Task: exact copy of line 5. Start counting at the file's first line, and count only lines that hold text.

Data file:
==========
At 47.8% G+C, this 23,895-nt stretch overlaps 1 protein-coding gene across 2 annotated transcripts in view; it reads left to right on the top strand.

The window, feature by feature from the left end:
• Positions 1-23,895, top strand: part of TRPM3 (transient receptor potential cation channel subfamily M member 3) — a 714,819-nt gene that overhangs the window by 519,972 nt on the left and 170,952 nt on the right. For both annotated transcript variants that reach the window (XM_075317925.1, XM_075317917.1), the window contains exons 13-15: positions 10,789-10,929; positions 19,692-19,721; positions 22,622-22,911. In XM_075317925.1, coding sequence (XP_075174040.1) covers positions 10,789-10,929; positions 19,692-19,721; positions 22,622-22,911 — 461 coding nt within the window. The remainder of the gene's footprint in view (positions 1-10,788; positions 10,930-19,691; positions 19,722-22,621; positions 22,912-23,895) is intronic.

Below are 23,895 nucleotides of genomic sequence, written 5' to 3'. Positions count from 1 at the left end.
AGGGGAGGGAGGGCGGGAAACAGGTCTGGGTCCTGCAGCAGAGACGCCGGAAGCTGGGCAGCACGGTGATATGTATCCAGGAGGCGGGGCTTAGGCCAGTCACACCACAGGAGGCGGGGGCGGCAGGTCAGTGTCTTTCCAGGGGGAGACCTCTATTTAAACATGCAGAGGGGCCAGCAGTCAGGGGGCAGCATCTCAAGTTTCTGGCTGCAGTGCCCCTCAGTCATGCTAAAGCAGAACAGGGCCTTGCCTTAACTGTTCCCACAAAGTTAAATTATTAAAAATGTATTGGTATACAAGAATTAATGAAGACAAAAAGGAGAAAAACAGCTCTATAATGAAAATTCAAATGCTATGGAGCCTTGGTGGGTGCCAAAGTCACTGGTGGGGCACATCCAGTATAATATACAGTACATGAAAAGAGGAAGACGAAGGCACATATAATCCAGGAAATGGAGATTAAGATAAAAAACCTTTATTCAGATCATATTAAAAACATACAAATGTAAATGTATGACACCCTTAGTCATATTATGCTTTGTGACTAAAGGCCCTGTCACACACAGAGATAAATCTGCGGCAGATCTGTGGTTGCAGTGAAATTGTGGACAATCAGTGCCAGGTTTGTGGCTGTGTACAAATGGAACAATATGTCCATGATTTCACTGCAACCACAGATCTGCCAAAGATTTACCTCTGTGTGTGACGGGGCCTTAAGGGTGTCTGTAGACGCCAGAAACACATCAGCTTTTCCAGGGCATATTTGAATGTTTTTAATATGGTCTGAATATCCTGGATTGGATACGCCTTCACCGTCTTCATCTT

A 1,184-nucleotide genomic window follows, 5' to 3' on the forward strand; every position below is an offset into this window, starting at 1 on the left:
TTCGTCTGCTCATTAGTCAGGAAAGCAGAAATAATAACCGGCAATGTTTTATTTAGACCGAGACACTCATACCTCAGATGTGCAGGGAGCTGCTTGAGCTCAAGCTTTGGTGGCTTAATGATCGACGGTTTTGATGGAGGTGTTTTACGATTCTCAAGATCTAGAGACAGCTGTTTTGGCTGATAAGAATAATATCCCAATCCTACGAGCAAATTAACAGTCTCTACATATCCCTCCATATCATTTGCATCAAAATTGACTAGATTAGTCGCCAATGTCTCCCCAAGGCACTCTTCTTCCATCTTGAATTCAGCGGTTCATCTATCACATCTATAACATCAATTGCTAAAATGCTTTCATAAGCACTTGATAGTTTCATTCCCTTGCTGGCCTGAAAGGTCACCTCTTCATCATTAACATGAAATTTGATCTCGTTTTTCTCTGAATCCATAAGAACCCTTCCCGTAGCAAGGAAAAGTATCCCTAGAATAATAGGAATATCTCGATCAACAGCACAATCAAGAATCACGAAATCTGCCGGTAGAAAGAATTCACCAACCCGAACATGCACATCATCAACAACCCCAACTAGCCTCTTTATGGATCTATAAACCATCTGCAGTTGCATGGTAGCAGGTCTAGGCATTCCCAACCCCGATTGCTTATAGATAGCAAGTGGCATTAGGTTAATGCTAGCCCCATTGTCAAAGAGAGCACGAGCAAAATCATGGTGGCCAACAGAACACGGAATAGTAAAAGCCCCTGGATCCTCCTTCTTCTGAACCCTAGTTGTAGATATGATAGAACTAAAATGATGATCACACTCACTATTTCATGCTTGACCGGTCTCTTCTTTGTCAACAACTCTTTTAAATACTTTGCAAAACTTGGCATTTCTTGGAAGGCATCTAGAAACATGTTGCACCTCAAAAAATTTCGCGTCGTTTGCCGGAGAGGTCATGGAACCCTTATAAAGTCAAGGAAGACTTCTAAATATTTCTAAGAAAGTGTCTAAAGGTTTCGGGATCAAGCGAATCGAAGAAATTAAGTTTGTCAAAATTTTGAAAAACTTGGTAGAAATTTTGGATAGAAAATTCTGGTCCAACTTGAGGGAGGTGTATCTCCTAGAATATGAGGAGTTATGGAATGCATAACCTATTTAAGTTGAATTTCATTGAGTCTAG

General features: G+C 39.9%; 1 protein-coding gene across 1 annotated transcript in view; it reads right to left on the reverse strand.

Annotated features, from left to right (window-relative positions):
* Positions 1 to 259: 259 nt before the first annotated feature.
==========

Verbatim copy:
AGGGGAGGGAGGGCGGGAAACAGGTCTGGGTCCTGCAGCAGAGACGCCGGAAGCTGGGCAGCACGGTGATATGTATCCAGGAGGCGGGGCTTAGGCCAGTCACACCACAGGAGGCGGGGGCGGCAGGTCAGTGTCTTTCCAGGGGGAGACCTCTATTTAAACATGCAGAGGGGCCAGCAGTCAGGGGGCAGCATCTCAAGTTTCTGGCTGCAGTGCCCCTCAGTCATGCTAAAGCAGAACAGGGCCTTGCCTTAACTGTTCCCACAAAGTTAAATTATTAAAAATGTATTGGTATACAAGAATTAATGAAGACAAAAAGGAGAAAAACAGCTCTATAATGAAAATTCAAATGCTATGGAGCCTTGGTGGGTGCCAAAGTCACTGGTGGGGCACATCCAGTATAATATACAGTACATGAAAAGAGGAAGACGAAGGCACATATAATCCAGGAAATGGAGATTAAGATAAAAAACCTTTATTCAGATCATATTAAAAACATACAAATGTAAATGTATGACACCCTTAGTCATATTATGCTTTGTGACTAAAGGCCCTGTCACACACAGAGATAAATCTGCGGCAGATCTGTGGTTGCAGTGAAATTGTGGACAATCAGTGCCAGGTTTGTGGCTGTGTACAAATGGAACAATATGTCCATGATTTCACTGCAACCACAGATCTGCCAAAGATTTACCTCTGTGTGTGACGGGGCCTTAAGGGTGTCTGTAGACGCCAGAAACACATCAGCTTTTCCAGGGCATATTTGAATGTTTTTAATATGGTCTGAATATCCTGGATTGGATACGCCTTCACCGTCTTCATCTT